Helping Dogs Through Fireworks Season by karly


Posted on Wednesday, June 26, 2019


Helping Your Dog Through the Fourth of July

Independence Day is right around the corner and for some pet parents, preparation starts right now. If your pup has an adversity to loud noises, this holiday can take quite a toll on the both of you. Here are a few ways you can help your pet cope with their firework anxiety this year, and for years to come.

Medication

Many pet parents turn to medication to settle their dog’s nerves. There are a couple of different routes you can take.

Pharmaceuticals

Ask your veterinarian about anti-anxiety medications for your dog. Be sure to take any medication for a “test drive” before the big day so that you can get the proper dosage and know how it affects your dog. Not all medications work on every dog in the way that they are intended. For example, Becky’s dogs have the opposite reaction to Diazepam (Valium). Instead of calming them down as it should, it makes them very high strung and the Fourth of July becomes even more stressful.

Natural Supplements

With the holistic health craze, there is no shortage of natural supplements available to help your dog with anxiety. But with so many to choose from, it’s hard to single out the ones that actually work. Pay close attention to the reviews on the products you’re thinking of using and make sure you buy name brand, not generic.

One supplement that I have seen work first hand is Thunder Wunders Hemp Calming Chews for Dogs. It is from Thunderworks, the creators of the ever-famed Thunder Shirt. The supplement boasts a combination of thiamine, L-Tryptophan and passion fruit to help relieve tension and improve mood, melatonin to help with relaxation, and ginger root to help settle upset tummies that can accompany anxiety. One of our clients uses it for her dog’s extreme crate anxiety and I actually use it to help my husky stay calm on road trips. It works great for both of them!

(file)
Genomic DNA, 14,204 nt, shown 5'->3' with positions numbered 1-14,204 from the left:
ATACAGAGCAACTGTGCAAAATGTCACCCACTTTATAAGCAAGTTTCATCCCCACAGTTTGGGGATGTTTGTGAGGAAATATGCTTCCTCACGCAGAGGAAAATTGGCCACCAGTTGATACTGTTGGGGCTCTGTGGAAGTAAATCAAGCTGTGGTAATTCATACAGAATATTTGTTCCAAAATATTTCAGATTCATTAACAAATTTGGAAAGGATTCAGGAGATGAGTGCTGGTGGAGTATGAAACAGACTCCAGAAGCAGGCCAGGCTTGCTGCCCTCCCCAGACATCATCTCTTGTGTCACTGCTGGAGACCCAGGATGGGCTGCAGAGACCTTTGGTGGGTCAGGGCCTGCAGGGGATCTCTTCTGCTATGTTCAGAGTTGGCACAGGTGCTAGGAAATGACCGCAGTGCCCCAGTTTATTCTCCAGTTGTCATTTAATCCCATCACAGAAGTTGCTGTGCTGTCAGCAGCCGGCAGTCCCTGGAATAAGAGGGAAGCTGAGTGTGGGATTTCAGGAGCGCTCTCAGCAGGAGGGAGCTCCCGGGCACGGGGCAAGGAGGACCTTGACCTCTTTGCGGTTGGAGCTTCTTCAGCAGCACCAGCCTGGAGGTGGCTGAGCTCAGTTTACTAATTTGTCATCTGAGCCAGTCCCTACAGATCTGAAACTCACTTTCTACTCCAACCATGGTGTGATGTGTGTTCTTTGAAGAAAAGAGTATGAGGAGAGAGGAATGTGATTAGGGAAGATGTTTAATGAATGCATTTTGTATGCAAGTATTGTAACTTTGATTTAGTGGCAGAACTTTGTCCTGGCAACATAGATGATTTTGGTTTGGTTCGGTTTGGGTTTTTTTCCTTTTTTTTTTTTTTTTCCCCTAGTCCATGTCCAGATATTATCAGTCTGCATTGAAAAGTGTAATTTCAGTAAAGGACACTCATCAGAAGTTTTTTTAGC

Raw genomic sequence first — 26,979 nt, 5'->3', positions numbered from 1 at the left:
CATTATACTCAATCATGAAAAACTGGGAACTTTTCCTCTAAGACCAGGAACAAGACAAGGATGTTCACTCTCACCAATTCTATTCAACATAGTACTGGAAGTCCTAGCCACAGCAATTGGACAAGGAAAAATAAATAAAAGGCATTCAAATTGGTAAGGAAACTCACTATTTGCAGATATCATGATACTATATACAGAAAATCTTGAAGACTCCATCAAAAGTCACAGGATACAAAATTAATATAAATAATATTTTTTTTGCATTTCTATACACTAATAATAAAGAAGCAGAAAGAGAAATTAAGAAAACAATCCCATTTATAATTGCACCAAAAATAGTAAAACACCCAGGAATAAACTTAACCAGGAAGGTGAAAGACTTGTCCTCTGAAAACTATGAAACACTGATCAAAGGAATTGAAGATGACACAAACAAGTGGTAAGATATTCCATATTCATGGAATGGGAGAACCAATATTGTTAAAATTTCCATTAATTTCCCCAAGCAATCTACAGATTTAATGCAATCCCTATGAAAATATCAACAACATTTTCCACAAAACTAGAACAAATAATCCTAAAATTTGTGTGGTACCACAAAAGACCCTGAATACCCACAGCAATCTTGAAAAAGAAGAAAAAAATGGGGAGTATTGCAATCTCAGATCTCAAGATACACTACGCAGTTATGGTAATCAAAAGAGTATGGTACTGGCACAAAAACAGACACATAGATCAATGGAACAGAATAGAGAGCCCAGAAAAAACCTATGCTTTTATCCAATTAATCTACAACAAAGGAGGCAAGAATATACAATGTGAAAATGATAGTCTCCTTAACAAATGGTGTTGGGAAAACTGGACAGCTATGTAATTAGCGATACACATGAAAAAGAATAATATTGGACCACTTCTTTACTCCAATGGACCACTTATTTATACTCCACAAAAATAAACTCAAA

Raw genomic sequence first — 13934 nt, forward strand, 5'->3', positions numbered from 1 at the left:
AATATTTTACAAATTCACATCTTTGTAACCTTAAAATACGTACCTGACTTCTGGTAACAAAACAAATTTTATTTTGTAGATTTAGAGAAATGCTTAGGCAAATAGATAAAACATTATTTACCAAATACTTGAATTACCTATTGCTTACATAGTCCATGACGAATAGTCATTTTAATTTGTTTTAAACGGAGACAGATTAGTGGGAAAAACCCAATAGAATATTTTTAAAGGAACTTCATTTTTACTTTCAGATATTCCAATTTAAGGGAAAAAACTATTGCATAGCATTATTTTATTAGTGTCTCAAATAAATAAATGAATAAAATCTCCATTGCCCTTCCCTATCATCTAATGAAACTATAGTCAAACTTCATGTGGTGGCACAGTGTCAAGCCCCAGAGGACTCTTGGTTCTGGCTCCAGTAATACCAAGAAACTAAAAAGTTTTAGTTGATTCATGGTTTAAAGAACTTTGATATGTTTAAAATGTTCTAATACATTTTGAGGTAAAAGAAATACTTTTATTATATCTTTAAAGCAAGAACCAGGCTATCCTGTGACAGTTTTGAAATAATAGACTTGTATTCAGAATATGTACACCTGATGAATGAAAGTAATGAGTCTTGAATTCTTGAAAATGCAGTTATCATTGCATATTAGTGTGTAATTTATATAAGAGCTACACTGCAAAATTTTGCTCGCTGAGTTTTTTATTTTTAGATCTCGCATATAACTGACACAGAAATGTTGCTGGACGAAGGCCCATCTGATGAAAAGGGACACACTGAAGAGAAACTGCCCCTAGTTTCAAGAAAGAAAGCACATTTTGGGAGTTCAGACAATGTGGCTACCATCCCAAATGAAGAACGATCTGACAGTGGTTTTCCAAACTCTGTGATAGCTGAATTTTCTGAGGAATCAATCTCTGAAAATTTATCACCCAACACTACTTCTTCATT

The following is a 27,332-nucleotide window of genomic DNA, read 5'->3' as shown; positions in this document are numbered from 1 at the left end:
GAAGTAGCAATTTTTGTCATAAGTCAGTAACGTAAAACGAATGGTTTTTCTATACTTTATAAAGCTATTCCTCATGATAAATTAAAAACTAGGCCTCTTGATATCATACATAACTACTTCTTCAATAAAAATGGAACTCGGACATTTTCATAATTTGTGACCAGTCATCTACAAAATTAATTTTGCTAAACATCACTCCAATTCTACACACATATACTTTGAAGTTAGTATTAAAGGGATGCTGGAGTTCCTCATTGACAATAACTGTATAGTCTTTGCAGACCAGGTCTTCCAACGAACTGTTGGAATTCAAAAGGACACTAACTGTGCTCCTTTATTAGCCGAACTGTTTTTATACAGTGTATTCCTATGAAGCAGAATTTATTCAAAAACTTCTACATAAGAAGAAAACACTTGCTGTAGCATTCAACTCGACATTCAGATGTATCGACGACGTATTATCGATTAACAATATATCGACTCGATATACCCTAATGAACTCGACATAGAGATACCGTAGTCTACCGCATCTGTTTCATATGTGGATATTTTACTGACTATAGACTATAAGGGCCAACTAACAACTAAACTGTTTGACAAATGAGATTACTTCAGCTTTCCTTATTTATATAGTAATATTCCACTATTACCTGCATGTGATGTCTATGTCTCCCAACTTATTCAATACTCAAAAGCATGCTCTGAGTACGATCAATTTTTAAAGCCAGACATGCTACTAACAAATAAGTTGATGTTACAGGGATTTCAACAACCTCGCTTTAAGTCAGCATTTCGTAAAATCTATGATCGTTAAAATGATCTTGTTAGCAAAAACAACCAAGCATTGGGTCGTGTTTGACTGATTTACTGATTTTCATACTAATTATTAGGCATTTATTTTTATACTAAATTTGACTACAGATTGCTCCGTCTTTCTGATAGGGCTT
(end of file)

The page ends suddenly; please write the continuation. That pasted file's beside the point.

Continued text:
Even with natural supplements, it is still important to take them for a “test drive” to make sure they work for your dog. Always start with the lowest dose, regardless of what the weight suggestion is, and work your way up until you get the desired results. My husky’s travel anxiety was diminished after having only half of the recommended dose for a dog his weight.

Doggy Bunker

Whether in combination with medication or by itself, a doggy bunker is a great way to help keep your pet at ease during a stressful time.

Where Should I Set it Up?

Set up your dog’s bunker in the room where they feel the safest. The room they sleep in or in their crate will do just fine.

What does it need to have?

Items that they find comforting. Their favorite toy, something to chew on that isn’t a choking hazard (no rawhide), maybe their bed, and something that smells like you! Your scent will make them feel less isolated. Throw in the shirt that you sleep in or the one that you wore to the gym yesterday. 

What Else Should I Do?

If you have decided to build your dog’s bunker in their crate, covering it with a blanket can make them feel a little more secure. Sitting in a crate while staring at a big empty room can be pretty terrifying even without loud noises.

Feed your dog early! Some dogs get so nervous that they refuse to touch their food, or they gulp it up just to vomit when they start to feel anxious. Feed them with plenty of time to relax, digest, and go to the bathroom before the fireworks start. About two hours should give them enough time.

What Not to Do

Never let your dog have run of the house when you know they will be scared because they may try to escape when someone opens the front door. Shutting them in a room or putting them in their crate is your safest bet.

Please don’t punish your dog if they have an accident in the house during the fireworks show. They couldn’t help it! Anxiety sometimes causes loss of bladder and bowel control. Punishing them will only make their situational anxiety worse in the long run. It requires neither a reward nor a punishment. Just clean it up while they’re not watching, and move on.

Have a safe and happy holiday, everyone!